Federal Research and Development Contract Trends and the Supporting Industrial Base, 2000–2015
September 14, 2016
Technological superiority has been a central pillar of U.S. strategy in the post–World War II era. It has allowed the United States to deter, and when necessary defeat, numerically superior forces of potential or actual adversaries. But with other nations building their capabilities and infrastructure at a rapid pace, it is not safe or wise to assume that U.S. technological superiority is a foregone conclusion. Furthermore, as the current budget drawdown has progressed, numerous analysts and policymakers have expressed concern regarding the ability of the United States to retain technological superiority, particularly given how research and development (R&D) contracting has been broadly understood to be in serious decline. Broadly speaking, the stated concerns can be summarized as a fear that the R&D necessary to drive future technological breakthroughs, in either the defense or civilian realms, would be jeopardized and would be particularly damaged if agencies disproportionately sacrificed longer-term R&D spending in order to preserve current programs and activities.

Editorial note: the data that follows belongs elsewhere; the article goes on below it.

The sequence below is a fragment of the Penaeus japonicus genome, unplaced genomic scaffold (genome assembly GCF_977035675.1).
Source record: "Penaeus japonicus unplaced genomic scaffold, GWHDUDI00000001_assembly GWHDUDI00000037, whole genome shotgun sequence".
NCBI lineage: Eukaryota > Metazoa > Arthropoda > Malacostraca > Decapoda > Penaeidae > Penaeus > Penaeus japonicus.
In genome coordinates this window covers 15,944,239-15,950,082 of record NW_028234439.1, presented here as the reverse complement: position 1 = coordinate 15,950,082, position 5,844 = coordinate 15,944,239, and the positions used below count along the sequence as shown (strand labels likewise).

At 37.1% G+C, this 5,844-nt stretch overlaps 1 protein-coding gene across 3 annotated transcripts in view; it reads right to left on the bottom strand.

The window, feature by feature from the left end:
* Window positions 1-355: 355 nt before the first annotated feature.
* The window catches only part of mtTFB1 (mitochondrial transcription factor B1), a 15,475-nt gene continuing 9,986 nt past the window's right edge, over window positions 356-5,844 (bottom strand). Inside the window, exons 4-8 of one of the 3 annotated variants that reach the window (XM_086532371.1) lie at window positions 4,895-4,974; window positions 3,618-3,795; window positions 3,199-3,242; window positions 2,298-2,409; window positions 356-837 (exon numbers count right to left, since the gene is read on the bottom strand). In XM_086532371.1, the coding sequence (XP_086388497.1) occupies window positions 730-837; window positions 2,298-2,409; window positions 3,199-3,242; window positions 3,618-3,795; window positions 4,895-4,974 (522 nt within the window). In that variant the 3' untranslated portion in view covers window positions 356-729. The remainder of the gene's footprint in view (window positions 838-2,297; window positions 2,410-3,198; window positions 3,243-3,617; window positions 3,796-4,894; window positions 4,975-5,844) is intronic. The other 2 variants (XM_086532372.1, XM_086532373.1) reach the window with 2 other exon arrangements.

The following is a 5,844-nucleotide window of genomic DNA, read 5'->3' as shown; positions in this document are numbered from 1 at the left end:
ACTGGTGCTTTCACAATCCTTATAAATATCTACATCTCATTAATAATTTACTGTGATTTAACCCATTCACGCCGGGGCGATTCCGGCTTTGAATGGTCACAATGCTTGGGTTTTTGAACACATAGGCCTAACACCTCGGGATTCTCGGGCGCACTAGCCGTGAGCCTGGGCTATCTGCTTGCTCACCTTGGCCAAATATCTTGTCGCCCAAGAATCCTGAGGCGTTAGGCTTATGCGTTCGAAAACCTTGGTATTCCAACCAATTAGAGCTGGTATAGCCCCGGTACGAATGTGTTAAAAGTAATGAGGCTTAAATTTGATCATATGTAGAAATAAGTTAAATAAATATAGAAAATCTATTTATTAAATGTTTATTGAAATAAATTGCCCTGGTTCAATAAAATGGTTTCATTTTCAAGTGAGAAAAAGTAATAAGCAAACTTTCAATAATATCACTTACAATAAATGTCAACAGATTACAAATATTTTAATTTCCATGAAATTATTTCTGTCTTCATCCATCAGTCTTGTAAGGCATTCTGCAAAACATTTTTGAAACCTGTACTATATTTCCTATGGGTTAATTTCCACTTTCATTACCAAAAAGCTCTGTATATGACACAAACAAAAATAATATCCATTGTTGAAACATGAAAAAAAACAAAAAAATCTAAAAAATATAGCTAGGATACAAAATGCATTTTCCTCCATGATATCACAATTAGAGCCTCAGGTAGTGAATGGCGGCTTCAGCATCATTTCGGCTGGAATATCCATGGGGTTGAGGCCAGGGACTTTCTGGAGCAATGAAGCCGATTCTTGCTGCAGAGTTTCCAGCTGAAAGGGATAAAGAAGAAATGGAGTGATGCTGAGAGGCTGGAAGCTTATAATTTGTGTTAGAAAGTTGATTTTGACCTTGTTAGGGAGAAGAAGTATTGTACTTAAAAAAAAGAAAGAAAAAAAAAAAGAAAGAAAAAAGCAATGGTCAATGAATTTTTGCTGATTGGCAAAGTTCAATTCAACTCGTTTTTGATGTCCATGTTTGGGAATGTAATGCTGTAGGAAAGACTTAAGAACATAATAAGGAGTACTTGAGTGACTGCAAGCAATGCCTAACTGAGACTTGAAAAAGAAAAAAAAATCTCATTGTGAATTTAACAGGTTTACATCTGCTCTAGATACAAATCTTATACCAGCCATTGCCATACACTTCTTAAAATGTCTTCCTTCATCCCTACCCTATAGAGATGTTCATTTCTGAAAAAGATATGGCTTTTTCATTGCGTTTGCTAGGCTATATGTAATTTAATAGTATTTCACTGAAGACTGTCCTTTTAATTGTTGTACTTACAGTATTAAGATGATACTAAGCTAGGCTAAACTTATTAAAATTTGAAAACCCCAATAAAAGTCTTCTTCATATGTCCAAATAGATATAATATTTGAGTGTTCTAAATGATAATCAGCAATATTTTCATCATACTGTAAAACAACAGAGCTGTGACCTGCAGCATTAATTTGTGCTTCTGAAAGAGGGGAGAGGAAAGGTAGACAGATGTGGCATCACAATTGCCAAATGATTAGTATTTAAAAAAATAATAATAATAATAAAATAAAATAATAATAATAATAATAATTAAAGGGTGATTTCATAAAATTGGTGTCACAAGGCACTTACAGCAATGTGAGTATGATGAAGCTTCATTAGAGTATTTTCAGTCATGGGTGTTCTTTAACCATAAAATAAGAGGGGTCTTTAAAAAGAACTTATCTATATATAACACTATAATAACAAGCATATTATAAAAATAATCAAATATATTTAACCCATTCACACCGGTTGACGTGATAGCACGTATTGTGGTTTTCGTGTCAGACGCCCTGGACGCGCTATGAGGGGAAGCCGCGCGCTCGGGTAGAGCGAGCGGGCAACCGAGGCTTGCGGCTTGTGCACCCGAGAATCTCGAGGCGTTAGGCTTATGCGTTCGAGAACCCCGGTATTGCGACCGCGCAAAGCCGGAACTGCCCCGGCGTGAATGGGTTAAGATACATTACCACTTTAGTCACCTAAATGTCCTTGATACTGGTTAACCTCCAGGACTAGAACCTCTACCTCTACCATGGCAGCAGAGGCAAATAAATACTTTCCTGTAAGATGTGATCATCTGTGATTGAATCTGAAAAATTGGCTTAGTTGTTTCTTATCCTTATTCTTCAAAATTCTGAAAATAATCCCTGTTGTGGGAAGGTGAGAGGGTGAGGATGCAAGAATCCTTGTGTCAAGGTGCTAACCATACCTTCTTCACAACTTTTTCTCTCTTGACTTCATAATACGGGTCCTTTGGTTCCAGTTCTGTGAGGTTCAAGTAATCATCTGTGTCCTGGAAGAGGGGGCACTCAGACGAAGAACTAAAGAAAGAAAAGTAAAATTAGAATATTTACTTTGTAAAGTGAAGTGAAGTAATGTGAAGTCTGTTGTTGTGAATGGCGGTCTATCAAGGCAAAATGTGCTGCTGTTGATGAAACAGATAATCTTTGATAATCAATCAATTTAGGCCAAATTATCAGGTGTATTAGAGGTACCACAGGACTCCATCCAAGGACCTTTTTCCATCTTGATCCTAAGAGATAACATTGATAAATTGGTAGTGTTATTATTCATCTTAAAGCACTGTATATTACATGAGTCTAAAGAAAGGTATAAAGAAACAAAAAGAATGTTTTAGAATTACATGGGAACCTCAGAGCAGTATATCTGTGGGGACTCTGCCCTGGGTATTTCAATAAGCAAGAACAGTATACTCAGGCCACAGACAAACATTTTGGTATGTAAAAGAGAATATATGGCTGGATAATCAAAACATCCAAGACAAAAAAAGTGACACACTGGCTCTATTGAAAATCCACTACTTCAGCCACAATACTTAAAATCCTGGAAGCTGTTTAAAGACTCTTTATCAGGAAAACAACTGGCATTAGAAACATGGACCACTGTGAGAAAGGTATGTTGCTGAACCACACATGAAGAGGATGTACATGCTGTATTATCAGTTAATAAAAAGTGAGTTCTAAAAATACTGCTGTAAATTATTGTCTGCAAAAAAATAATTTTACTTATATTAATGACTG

To examine what has happened within the federal R&D contracting portfolio, CSIS utilized its decade plus of experience in analyzing trends in federal contracting. Using federal contract data from the publicly available Federal Procurement Data System (FPDS), the full report explains what has happened to federal R&D contracting, and the industrial base that supports those efforts, during the current budget drawdown.Photo credit: U.S. Air Force